Harvard Astronomy 201b

Top Ten List for HII Regions

In Uncategorized on March 3, 2011 at 6:36 pm
  1. Caused by ionizing radiation from stars, principally Type O and B. (Fluxes) [1a. Planetary nebulae, caused by young white dwarfs, are also HII regions. (Look.)]
  2. Associated with densest parts of GMCs, because O and B stars form there & don’t live very long (so they can’t move very far).   Lifetime of HII regions is ~ lifetime of the ionizing stars, ~millions of years. (Look at Ophiuchus, in WWTSL.)
  3. Grow outward from ionizing star.  First, ionization front, then “stability” is possible, see Strömgren…but…
  4. Frequently occur in very turbulent, chaotic, regions, where clusters of stars form.  This can lead to HII regions caused by >1 star at once, in a very non-smooth medium, leading to non-smooth “edges,” and highly irregular geometries. (Look.)
  5. Very young HII regions can have very compact (or “ultra-compact” (<0.1pc) or “hyper-compact”(<0.05 pc)) shapes. Mostly free-free emission. (Short review, recent paper.)
  6. Characteristic temperature ~10,000K.  (Temperature where the heating due to the ionizing radiation is balanced by radiative cooling.)  (Introductory Explanation.)
  7. Principal emission is from the ionized Hydrogen itself, as “recombination” lines.  In the optical, that’s H-alpha (see figure below).  In the radio, there are many additional recombination lines seen, from much higher “n” states. (Example.)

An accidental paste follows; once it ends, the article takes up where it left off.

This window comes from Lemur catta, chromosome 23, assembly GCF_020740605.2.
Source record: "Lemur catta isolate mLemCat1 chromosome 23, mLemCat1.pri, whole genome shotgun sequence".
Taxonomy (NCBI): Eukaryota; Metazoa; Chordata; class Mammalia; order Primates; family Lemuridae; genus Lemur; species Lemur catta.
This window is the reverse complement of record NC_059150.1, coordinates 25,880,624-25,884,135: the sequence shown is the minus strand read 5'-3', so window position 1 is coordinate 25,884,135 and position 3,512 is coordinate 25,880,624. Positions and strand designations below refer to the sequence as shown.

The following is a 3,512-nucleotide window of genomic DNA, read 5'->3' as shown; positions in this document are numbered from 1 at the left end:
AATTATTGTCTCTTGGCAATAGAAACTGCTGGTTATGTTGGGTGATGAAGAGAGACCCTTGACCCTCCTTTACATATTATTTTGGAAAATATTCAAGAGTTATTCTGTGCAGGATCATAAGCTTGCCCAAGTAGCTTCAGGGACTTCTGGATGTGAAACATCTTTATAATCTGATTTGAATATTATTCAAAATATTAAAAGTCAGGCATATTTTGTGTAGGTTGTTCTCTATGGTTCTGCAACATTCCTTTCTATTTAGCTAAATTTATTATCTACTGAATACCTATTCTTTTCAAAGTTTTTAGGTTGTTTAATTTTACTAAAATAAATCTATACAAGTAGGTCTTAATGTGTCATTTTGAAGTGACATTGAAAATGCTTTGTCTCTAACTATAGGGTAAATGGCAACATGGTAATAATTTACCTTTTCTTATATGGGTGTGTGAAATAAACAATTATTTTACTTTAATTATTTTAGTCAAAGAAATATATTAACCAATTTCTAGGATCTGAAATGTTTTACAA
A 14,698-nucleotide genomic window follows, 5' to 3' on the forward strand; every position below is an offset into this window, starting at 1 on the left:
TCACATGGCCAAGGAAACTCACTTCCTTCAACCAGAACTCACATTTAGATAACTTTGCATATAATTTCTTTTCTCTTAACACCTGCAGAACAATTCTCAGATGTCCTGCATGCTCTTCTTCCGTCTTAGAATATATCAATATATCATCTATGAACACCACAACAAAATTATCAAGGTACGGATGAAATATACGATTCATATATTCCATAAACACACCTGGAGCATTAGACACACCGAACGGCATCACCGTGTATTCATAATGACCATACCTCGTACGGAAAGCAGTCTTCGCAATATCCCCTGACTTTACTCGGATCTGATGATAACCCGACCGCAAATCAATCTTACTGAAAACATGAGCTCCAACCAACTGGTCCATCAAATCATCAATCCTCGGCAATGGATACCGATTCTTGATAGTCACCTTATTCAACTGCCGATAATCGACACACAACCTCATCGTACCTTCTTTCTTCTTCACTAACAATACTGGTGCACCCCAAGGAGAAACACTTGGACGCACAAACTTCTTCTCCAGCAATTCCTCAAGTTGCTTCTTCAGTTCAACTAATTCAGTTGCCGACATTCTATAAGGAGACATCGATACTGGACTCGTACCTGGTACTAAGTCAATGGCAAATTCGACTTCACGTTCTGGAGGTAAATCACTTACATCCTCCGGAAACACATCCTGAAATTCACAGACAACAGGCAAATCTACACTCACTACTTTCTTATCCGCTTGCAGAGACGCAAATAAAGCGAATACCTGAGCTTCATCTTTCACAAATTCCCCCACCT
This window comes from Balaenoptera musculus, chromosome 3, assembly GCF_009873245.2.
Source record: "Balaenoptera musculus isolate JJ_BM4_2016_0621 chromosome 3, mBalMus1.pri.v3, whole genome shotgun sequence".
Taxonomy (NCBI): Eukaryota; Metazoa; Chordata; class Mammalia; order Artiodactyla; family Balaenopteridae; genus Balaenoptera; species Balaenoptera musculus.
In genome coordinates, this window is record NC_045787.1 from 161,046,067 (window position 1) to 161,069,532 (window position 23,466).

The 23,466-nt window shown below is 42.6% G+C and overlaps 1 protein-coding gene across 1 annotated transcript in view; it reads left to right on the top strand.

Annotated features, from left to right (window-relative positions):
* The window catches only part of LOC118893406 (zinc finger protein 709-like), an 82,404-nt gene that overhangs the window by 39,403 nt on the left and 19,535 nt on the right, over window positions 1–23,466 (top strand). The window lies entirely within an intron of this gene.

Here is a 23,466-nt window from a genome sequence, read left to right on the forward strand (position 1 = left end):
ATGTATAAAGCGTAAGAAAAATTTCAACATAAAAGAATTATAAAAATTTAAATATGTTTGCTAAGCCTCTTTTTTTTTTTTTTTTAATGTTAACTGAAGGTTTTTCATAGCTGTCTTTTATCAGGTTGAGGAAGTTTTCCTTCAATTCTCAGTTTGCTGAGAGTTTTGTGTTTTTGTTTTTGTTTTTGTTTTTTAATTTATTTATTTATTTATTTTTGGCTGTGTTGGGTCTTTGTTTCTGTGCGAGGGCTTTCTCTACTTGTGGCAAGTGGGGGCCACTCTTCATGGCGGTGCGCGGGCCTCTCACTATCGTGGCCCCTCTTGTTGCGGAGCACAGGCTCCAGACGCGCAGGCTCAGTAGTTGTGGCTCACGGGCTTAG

8. Region around an HII region where gas is mostly neutral, but ionizing uv dominates the heating and chemistry is (called) a  “photon dominated” or “photo-dissociated” region (PDR).
  9. The PDRs caused by HII regions lead to most of the non-stellar IR emission and mm and sub-mm CO emission from galaxies.
  10. Make for better PR images (in our galaxy or others) than just about any other astronomical objects. (“Hubble” in Google Images does not give photos of Edwin!)

H-alpha in a “Bohr Atom”: Transition from n=3 to 2 at 6563 Angstroms (part of the “Balmer Series,” all to n=2)

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